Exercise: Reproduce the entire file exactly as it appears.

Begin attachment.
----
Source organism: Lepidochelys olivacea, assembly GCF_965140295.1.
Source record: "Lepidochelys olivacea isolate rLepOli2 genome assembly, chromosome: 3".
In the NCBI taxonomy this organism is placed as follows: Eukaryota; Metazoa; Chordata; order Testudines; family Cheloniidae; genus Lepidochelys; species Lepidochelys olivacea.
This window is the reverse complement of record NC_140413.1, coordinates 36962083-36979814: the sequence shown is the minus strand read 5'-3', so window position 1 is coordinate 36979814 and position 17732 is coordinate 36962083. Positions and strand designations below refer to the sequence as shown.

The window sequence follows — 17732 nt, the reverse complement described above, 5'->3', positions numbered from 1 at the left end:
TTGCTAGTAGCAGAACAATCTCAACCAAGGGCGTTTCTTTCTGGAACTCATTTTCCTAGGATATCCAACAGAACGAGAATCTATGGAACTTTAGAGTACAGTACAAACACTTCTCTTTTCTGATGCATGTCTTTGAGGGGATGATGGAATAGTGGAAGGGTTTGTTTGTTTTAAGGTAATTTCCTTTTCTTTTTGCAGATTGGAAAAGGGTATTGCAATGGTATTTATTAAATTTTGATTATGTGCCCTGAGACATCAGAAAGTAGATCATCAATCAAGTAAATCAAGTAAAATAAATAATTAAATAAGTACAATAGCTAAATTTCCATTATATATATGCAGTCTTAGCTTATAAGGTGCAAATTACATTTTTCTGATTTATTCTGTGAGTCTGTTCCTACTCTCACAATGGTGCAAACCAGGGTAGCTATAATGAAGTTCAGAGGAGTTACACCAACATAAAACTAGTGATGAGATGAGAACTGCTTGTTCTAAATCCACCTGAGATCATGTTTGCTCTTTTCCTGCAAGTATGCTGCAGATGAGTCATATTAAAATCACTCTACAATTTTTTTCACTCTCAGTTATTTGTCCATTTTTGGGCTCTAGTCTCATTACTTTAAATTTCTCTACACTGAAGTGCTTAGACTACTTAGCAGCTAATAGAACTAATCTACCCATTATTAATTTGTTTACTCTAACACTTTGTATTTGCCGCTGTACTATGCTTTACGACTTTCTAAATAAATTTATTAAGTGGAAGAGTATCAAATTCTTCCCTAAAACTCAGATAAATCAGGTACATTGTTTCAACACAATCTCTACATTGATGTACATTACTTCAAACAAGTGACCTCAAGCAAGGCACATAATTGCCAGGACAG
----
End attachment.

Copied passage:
Source organism: Lepidochelys olivacea, assembly GCF_965140295.1.
Source record: "Lepidochelys olivacea isolate rLepOli2 genome assembly, chromosome: 3".
In the NCBI taxonomy this organism is placed as follows: Eukaryota; Metazoa; Chordata; order Testudines; family Cheloniidae; genus Lepidochelys; species Lepidochelys olivacea.
This window is the reverse complement of record NC_140413.1, coordinates 36962083-36979814: the sequence shown is the minus strand read 5'-3', so window position 1 is coordinate 36979814 and position 17732 is coordinate 36962083. Positions and strand designations below refer to the sequence as shown.

The window sequence follows — 17732 nt, the reverse complement described above, 5'->3', positions numbered from 1 at the left end:
TTGCTAGTAGCAGAACAATCTCAACCAAGGGCGTTTCTTTCTGGAACTCATTTTCCTAGGATATCCAACAGAACGAGAATCTATGGAACTTTAGAGTACAGTACAAACACTTCTCTTTTCTGATGCATGTCTTTGAGGGGATGATGGAATAGTGGAAGGGTTTGTTTGTTTTAAGGTAATTTCCTTTTCTTTTTGCAGATTGGAAAAGGGTATTGCAATGGTATTTATTAAATTTTGATTATGTGCCCTGAGACATCAGAAAGTAGATCATCAATCAAGTAAATCAAGTAAAATAAATAATTAAATAAGTACAATAGCTAAATTTCCATTATATATATGCAGTCTTAGCTTATAAGGTGCAAATTACATTTTTCTGATTTATTCTGTGAGTCTGTTCCTACTCTCACAATGGTGCAAACCAGGGTAGCTATAATGAAGTTCAGAGGAGTTACACCAACATAAAACTAGTGATGAGATGAGAACTGCTTGTTCTAAATCCACCTGAGATCATGTTTGCTCTTTTCCTGCAAGTATGCTGCAGATGAGTCATATTAAAATCACTCTACAATTTTTTTCACTCTCAGTTATTTGTCCATTTTTGGGCTCTAGTCTCATTACTTTAAATTTCTCTACACTGAAGTGCTTAGACTACTTAGCAGCTAATAGAACTAATCTACCCATTATTAATTTGTTTACTCTAACACTTTGTATTTGCCGCTGTACTATGCTTTACGACTTTCTAAATAAATTTATTAAGTGGAAGAGTATCAAATTCTTCCCTAAAACTCAGATAAATCAGGTACATTGTTTCAACACAATCTCTACATTGATGTACATTACTTCAAACAAGTGACCTCAAGCAAGGCACATAATTGCCAGGACAG